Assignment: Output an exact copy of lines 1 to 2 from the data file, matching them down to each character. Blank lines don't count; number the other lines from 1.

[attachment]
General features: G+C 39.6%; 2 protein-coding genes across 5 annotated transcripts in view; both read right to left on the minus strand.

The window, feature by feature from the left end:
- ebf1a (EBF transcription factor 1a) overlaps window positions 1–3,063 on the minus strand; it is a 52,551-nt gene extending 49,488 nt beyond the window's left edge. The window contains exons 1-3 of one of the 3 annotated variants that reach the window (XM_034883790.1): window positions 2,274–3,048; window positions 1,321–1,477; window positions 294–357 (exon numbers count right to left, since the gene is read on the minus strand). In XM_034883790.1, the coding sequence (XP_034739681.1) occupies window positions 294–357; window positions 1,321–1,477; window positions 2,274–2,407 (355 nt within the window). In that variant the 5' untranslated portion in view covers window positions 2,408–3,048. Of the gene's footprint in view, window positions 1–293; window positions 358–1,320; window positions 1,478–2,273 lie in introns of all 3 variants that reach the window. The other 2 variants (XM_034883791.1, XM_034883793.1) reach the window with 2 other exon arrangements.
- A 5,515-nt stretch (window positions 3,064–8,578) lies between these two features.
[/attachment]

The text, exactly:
General features: G+C 39.6%; 2 protein-coding genes across 5 annotated transcripts in view; both read right to left on the minus strand.

The window, feature by feature from the left end: